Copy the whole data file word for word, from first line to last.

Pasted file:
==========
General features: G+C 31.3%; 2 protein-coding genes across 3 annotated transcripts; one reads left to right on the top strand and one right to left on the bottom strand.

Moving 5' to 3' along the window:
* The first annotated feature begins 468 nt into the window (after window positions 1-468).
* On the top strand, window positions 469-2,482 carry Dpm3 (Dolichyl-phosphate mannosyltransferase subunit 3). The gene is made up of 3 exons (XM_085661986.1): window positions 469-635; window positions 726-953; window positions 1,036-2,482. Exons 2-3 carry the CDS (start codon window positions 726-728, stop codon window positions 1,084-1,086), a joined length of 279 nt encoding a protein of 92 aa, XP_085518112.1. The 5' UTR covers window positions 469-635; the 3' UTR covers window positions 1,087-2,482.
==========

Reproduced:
General features: G+C 31.3%; 2 protein-coding genes across 3 annotated transcripts; one reads left to right on the top strand and one right to left on the bottom strand.

Moving 5' to 3' along the window:
* The first annotated feature begins 468 nt into the window (after window positions 1-468).
* On the top strand, window positions 469-2,482 carry Dpm3 (Dolichyl-phosphate mannosyltransferase subunit 3). The gene is made up of 3 exons (XM_085661986.1): window positions 469-635; window positions 726-953; window positions 1,036-2,482. Exons 2-3 carry the CDS (start codon window positions 726-728, stop codon window positions 1,084-1,086), a joined length of 279 nt encoding a protein of 92 aa, XP_085518112.1. The 5' UTR covers window positions 469-635; the 3' UTR covers window positions 1,087-2,482.